7. Dermod Moore says:


    Your polarisation of this complex debate is most unhelpful. If, as you say, someone shouts “abuser” – the most damaging thing one can accuse anyone of being in Ireland at the minute, so bruised are we by our experience of the church having behaved so satanically towards children in the past – I am perfectly entitled to question the motives of the person doing the shouting, and point out that what she saw might have been her misinterpretation of a man who cruises. I say “might” because, after the shouting has died down, I still do not have enough information to judge.

    I have not “forgiven” his actions – because I cannot make out what has happened myself. Her film is so biased, I need more information, more context, more light on the matter, less heat. Some of the boys speak for themselves two years later defending him in this DVD – their voices really need to be heard.

    As for being a PR man for the Catholic Church? I can’t believe you would say that. Whose attacking who, Damien, here, and how savagely? Why?

    In the first piece you quote of mine, I talk about the answers being complex and uncomfortable – that, apparently, “pisses you off”. By all means examine the behaviour of the man – he did after all invite the biographer to make the film about him – and if the result is damaging, well, he brought it upon himself, just as Casement and Wilde did. That’s my point. Nowhere have I levelled the charge of homophobia – although others have, against this disparaging tale of a “fairy”.

    Far from being averse to criticism of homosex, I really wish this film had been unflinchingly curious about Ó Searcaigh’s sexuality, in the two winters the film-maker was with him. As I said in my first article, too often we men insulate ourselves from women’s perspectives on relationships and sexuality, often to our detriment, and perhaps that’s what Ó Searcaigh was unconsciously seeking from his friend. I have over the years I’ve been writing the Bootboy column been fairly relentless at times in criticizing gay men and how we relate to each other, especially sexually, and perhaps one thing that has influenced my criticism of Ní Chianán’s documentary is that I’d have been far more rigorous and forensic in examining the contradictions of being a man with an exquisitely sensitive nature and yet, at the same time, have such strong sexual desires for young adults.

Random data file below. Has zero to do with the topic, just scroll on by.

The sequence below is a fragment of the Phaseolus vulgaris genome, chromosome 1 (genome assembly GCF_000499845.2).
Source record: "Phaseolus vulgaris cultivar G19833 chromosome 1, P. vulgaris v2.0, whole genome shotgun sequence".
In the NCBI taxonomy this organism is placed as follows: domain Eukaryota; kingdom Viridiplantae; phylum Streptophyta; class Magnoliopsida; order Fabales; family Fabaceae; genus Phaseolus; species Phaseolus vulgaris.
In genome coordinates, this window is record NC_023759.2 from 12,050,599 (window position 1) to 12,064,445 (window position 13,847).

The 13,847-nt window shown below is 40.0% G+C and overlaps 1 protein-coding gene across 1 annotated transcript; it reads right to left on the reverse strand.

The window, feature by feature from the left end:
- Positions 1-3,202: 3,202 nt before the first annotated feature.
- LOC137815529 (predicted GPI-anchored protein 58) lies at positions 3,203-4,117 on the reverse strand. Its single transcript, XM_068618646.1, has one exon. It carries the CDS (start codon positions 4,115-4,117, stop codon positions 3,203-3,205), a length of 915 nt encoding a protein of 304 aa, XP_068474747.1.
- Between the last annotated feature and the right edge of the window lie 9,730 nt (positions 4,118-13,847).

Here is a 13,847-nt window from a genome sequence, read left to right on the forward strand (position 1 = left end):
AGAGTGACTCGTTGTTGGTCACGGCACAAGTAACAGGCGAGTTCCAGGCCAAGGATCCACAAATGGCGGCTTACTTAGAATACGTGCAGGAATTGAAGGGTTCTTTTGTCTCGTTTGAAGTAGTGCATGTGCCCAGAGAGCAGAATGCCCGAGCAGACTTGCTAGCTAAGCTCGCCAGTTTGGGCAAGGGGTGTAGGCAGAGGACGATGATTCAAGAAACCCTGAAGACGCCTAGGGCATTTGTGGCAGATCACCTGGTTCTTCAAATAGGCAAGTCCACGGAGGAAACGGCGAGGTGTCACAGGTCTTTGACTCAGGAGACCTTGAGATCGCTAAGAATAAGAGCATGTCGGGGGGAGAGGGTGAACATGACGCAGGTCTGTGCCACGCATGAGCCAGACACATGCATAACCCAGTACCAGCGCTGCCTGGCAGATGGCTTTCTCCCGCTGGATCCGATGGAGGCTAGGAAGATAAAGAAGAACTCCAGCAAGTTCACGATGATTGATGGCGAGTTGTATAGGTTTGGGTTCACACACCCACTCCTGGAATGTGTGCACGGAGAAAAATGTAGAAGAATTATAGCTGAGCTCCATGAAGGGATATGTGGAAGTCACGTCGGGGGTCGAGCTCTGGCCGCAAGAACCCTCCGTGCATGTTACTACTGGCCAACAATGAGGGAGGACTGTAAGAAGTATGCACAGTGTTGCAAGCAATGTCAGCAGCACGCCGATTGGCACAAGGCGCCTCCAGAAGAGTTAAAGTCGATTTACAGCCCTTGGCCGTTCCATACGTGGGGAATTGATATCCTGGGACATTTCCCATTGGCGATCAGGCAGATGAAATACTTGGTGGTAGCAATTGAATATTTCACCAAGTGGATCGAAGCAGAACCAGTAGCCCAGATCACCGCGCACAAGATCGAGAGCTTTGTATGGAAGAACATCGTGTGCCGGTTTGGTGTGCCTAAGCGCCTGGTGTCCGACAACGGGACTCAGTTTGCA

My Irish Times article attacks the way she made the film, not her character. As for Ó Searcaigh not knowing any better? That’s the point. I don’t think he does.

  8. John says:

    Whether he was gay, straight or bisexual is irrelevant. A 50 year old man screwing 16 year olds is not normal. He travelled to Nepal to do something that is illegal and immoral IMHO here.

    A 50 year old affluent male travelling to a poorer country to pay for sexual services from teenagers is predatory. The fact that it was boys is not the issue, it would be equally predatory if it was teenage girls.

    In Nigeria the legal age of consent is 13 (although Male – Male relationships are illegal). Does that make it ok for me as a 39 year old male to get on a plane, fly to Nigeria, use my relative wealth to the local populace to take a 13 year old to bed?

    Does it hell.

    Once more German Judges have taken a straightforward and sensible apporach.

    In Germany, sexual intercourse is legal from the age of 14 in most cases. An exception is when the older partner is aged over 18 and is “exploiting a coercive situation” or offering compensation, in which case the younger partner must be over 16. In addition, it is illegal for someone aged over 21 to have sex with someone under 16 if they “exploit the victim’s lack of capacity for sexual self-determination”.